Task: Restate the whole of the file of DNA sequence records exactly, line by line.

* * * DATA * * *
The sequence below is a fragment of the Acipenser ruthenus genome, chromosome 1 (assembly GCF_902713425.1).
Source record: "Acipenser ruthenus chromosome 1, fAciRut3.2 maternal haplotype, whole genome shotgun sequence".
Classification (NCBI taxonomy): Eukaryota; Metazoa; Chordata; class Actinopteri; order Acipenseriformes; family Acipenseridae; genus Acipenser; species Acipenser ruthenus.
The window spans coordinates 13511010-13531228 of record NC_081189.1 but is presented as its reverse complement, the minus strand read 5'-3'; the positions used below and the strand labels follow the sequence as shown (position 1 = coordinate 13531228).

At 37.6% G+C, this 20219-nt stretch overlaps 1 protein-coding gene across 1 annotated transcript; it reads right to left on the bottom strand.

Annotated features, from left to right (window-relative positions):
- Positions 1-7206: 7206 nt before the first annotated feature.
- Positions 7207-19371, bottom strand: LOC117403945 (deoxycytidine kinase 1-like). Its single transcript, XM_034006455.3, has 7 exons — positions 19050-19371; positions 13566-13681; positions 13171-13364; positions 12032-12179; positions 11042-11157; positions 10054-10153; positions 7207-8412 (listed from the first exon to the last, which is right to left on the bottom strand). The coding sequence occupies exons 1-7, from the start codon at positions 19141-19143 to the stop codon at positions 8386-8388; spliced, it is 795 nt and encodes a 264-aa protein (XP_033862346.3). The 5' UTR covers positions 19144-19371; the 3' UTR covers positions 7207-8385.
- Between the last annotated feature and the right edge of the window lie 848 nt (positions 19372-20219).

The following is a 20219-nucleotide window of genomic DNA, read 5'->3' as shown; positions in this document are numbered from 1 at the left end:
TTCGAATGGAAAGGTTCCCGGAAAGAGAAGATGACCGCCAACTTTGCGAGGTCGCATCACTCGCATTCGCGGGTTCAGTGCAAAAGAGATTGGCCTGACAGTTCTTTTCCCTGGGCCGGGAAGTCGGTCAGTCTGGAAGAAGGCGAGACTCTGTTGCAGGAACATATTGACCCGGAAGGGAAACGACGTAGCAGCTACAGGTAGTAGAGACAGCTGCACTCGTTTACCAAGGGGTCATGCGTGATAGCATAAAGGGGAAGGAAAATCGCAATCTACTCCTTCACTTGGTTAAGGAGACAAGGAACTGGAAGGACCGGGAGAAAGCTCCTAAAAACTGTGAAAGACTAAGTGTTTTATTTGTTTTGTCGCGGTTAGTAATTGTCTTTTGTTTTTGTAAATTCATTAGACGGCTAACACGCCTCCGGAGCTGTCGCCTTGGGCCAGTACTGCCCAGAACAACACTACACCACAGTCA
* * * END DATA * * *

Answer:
The sequence below is a fragment of the Acipenser ruthenus genome, chromosome 1 (assembly GCF_902713425.1).
Source record: "Acipenser ruthenus chromosome 1, fAciRut3.2 maternal haplotype, whole genome shotgun sequence".
Classification (NCBI taxonomy): Eukaryota; Metazoa; Chordata; class Actinopteri; order Acipenseriformes; family Acipenseridae; genus Acipenser; species Acipenser ruthenus.
The window spans coordinates 13511010-13531228 of record NC_081189.1 but is presented as its reverse complement, the minus strand read 5'-3'; the positions used below and the strand labels follow the sequence as shown (position 1 = coordinate 13531228).

At 37.6% G+C, this 20219-nt stretch overlaps 1 protein-coding gene across 1 annotated transcript; it reads right to left on the bottom strand.

Annotated features, from left to right (window-relative positions):
- Positions 1-7206: 7206 nt before the first annotated feature.
- Positions 7207-19371, bottom strand: LOC117403945 (deoxycytidine kinase 1-like). Its single transcript, XM_034006455.3, has 7 exons — positions 19050-19371; positions 13566-13681; positions 13171-13364; positions 12032-12179; positions 11042-11157; positions 10054-10153; positions 7207-8412 (listed from the first exon to the last, which is right to left on the bottom strand). The coding sequence occupies exons 1-7, from the start codon at positions 19141-19143 to the stop codon at positions 8386-8388; spliced, it is 795 nt and encodes a 264-aa protein (XP_033862346.3). The 5' UTR covers positions 19144-19371; the 3' UTR covers positions 7207-8385.
- Between the last annotated feature and the right edge of the window lie 848 nt (positions 19372-20219).

The following is a 20219-nucleotide window of genomic DNA, read 5'->3' as shown; positions in this document are numbered from 1 at the left end:
TTCGAATGGAAAGGTTCCCGGAAAGAGAAGATGACCGCCAACTTTGCGAGGTCGCATCACTCGCATTCGCGGGTTCAGTGCAAAAGAGATTGGCCTGACAGTTCTTTTCCCTGGGCCGGGAAGTCGGTCAGTCTGGAAGAAGGCGAGACTCTGTTGCAGGAACATATTGACCCGGAAGGGAAACGACGTAGCAGCTACAGGTAGTAGAGACAGCTGCACTCGTTTACCAAGGGGTCATGCGTGATAGCATAAAGGGGAAGGAAAATCGCAATCTACTCCTTCACTTGGTTAAGGAGACAAGGAACTGGAAGGACCGGGAGAAAGCTCCTAAAAACTGTGAAAGACTAAGTGTTTTATTTGTTTTGTCGCGGTTAGTAATTGTCTTTTGTTTTTGTAAATTCATTAGACGGCTAACACGCCTCCGGAGCTGTCGCCTTGGGCCAGTACTGCCCAGAACAACACTACACCACAGTCA